Skip to content, or skip to search.

Skip to content, or skip to search.

New Yorkers for Kerry

Local pols have been jumping on the front-runner’s bandwagon faster than you can say “double-digit lead.” So what if they once backed Dean? And Clark?


Charles Rangel is comfortable in the role of kingmaker, and on a recent morning, he was playing the part with gusto. It was Monday, February 23, and Rangel was backstage in the Alhambra Ballroom in Harlem, waiting to make a grand entrance with the man standing by his side—John Kerry.

In the main room, an audience of 200 and a stageful of elected officials and local potentates waited patiently. These were Rangel’s people, the men and women he would proudly deliver for Kerry as the national media looked on.

The crowd erupted as Rangel strode forth with Kerry in tow. The congressman carefully positioned himself in front of the candidate and the officials—fellow members of congress, city councilmen, labor bosses. Clutching a mike, he lowered his voice solemnly as he accused Bush of “stealing an election from us in Florida,” eviscerated Bush’s economic record, and lampooned his “mission accomplished” flight suit.

“When someone parades around saying he’s a war president, it’s time for the Democratic Party to get a warrior,” Rangel said, his voice rising to a crescendo. “Someone who has three Purple Hearts . . . I’m telling you, when your kids and grandkids ask you, ‘When they were trying to steal our flag away from us, what did you do?,’ remember today. Right here in central Harlem, you have greeted the next president of the United States, a war hero—Senator John Kerry!” Thunderous applause.

There was just one problem. Only a few months earlier, Rangel had twisted the arms of these same officials for another politician-warrior: Wesley Clark. A scant few weeks ago, Rangel had explained his backing for Clark in startlingly similar terms: “I need a general.” He also said, “I don’t want to get out there with a loser”—presumably meaning that all the other candidates, Kerry included, were losers. But then Kerry the loser had become the front-runner, and if the general had to give way to a swift-boat lieutenant, well, no big deal. The bottom line was that Rangel wanted to be seen delivering an army of foot soldiers to the eventual nominee. Clark, Kerry, whoever.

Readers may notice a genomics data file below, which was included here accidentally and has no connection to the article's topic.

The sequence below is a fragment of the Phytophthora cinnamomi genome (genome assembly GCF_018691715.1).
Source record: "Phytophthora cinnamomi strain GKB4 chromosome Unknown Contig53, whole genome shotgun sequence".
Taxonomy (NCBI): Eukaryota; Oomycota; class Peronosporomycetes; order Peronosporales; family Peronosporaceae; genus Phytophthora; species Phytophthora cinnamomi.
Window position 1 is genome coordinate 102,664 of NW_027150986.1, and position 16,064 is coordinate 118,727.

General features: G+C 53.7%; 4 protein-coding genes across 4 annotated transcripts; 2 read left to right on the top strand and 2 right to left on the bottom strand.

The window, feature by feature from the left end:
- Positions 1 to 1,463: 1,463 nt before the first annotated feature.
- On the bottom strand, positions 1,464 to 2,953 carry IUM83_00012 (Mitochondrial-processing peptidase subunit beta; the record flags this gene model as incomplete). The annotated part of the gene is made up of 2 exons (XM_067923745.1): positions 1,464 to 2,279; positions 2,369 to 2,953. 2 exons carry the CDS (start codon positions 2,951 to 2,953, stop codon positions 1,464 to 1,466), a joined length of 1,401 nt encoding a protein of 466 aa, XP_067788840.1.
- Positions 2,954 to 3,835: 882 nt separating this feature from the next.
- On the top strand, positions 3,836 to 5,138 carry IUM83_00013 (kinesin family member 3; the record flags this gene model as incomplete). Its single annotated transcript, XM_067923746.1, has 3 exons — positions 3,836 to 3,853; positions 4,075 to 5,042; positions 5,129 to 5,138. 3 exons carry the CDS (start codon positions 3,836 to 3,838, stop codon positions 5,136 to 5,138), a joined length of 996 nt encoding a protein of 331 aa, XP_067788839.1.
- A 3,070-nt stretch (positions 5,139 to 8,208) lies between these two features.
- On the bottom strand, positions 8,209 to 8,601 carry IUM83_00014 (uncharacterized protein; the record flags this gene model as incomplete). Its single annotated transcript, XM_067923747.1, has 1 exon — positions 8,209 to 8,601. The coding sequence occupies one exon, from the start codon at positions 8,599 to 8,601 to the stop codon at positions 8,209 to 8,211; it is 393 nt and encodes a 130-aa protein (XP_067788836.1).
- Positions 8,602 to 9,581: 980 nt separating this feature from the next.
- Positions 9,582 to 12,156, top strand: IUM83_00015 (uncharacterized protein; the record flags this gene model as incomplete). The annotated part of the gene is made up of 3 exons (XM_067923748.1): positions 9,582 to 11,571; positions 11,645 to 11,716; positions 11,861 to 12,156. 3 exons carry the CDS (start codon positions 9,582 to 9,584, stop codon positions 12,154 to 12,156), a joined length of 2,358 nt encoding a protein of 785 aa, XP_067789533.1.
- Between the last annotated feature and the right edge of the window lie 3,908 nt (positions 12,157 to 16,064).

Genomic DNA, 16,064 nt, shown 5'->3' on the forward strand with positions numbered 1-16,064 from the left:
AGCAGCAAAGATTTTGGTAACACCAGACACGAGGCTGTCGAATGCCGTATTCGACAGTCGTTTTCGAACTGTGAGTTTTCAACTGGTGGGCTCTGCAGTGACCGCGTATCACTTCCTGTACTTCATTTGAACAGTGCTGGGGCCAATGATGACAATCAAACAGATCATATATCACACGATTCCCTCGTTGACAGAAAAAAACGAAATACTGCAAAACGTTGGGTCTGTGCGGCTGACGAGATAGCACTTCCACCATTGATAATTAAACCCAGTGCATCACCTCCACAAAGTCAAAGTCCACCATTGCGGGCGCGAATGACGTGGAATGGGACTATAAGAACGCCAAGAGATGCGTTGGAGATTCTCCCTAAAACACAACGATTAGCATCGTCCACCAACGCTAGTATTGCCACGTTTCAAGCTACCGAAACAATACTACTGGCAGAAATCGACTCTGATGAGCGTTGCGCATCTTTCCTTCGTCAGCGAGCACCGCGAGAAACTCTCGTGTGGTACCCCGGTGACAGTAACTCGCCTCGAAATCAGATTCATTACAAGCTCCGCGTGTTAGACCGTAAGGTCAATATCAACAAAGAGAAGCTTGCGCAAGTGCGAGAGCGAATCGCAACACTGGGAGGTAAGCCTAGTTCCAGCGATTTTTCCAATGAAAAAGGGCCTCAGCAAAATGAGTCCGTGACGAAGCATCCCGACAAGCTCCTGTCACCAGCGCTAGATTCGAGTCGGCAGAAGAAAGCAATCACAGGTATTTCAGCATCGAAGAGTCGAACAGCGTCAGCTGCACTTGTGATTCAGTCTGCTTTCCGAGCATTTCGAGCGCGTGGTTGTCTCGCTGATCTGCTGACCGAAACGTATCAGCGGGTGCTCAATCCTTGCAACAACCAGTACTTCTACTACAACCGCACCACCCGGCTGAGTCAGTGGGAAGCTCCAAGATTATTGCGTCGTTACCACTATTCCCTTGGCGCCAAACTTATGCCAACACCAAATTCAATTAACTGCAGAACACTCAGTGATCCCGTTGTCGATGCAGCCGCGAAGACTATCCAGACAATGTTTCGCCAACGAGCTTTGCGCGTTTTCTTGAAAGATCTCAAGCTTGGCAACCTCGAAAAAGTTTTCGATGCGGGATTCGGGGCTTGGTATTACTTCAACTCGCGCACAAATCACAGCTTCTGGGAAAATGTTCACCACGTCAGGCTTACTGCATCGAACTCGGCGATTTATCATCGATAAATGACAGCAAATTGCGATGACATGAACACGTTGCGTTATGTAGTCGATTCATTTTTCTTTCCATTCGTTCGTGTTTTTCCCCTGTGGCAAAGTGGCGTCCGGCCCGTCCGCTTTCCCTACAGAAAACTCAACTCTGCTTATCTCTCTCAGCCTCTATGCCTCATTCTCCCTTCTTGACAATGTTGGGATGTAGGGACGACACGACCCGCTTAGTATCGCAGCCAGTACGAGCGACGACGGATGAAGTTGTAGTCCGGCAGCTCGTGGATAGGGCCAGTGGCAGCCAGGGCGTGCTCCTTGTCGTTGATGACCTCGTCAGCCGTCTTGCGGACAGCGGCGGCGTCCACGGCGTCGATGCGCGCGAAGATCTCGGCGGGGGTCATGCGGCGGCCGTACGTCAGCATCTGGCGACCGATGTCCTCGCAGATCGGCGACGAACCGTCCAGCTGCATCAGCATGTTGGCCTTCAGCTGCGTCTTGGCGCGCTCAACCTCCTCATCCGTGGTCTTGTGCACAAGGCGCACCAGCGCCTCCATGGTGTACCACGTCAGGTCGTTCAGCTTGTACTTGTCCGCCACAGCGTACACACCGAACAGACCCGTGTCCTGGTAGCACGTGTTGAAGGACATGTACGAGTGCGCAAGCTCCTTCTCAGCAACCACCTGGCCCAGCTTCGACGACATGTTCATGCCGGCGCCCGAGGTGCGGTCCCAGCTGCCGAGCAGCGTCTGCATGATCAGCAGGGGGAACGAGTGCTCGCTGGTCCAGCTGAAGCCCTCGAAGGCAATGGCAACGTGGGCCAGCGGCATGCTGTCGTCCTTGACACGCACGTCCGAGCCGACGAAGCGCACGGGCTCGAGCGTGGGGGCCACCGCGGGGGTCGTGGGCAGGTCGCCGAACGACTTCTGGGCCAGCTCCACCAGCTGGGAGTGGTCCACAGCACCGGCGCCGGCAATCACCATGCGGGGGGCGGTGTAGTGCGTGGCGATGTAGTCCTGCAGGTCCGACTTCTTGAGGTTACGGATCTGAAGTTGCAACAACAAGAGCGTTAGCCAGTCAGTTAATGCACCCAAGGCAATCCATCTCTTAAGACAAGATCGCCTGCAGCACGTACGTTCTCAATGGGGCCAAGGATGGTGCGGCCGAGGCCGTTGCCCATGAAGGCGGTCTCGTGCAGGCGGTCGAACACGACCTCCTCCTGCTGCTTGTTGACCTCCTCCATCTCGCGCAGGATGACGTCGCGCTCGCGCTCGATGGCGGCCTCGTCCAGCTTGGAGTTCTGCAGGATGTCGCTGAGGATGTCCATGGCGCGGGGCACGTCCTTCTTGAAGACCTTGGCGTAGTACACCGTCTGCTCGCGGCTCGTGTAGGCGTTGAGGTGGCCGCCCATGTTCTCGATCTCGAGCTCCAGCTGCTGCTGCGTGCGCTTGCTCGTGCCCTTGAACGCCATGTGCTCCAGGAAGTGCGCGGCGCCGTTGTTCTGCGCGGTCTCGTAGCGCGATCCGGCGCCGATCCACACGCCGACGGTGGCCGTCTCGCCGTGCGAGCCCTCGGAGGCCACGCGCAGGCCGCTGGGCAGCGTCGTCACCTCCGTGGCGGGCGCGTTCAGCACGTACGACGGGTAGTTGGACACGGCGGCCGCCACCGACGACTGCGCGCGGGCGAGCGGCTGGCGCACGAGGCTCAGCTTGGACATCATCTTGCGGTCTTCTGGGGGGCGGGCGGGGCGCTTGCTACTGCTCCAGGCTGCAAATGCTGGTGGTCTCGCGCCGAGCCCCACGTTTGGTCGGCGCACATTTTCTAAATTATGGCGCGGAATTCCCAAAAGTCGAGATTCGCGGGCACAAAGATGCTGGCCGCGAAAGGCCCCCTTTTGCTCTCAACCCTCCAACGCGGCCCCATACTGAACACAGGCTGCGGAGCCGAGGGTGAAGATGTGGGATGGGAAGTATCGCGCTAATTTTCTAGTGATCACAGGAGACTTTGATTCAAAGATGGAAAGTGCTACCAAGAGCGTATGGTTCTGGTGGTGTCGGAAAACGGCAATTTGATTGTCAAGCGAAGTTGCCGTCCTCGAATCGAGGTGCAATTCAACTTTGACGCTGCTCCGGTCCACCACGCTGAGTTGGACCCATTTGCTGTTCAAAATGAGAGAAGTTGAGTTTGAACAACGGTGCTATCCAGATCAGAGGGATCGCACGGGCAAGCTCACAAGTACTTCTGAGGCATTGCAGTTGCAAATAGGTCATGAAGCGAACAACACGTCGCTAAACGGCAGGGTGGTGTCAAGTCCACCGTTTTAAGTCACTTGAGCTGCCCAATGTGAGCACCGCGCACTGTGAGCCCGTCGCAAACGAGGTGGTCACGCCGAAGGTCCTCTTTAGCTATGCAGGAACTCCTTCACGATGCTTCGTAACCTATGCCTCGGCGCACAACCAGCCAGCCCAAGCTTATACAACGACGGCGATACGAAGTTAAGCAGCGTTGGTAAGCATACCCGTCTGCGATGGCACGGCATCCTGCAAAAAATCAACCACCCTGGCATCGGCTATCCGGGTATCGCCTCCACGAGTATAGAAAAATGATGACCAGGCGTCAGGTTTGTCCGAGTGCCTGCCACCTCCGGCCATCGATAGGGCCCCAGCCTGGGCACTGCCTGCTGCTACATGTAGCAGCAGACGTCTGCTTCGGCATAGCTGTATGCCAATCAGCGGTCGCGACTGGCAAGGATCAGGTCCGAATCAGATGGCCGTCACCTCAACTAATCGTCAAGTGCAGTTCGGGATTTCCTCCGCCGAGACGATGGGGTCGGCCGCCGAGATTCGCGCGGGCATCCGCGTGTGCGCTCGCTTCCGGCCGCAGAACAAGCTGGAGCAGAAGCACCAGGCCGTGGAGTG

In the days leading up to March 2—when the Massachusetts senator will face off against John Edwards in New York and the nine other Super Tuesday states—Rangel and just about every other member of the city’s Democratic Establishment began scrambling wildly to get behind the front-runner. A wide swath of big fund-raisers, elected officials, labor chiefs, and tinpot county leaders have jumped aboard the Real Deal Express. Besides Rangel, there’s Eliot Spitzer, Alan Hevesi, Gifford Miller, and more than half of the New York congressional delegation. And by the time you read this, labor leader Dennis Rivera may be on board as well.

What’s remarkable about this sudden stampede is that just a couple months back, many of these same people wrote off Kerry as a Dead Pol Walking. The New York Democratic elites—with the exception of neutral politicians like Hillary Clinton and Chuck Schumer—had been split between Howard Dean and Wes Clark. Dean had won over high-profile officials and union heads, while Clark had some operatives and Fifth Avenue donors connected to the Clintons, plus a few legislators corralled by Rangel.

Indeed, aside from a few local Dems, like Mark Green and Carolyn Maloney, and national fund-raisers like Blair Effron and Robert Zimmerman, nobody wanted anything to do with Kerry. Last winter, when Kerry took out a loan on his house to refinance his comatose campaign, it was mainly because he’d been abandoned by big New York donors. “When I called friends for contributions to Kerry in December, the few who gave did it out of sympathy for me,” Zimmerman says.

Current Issue
Subscribe to New York

Give a Gift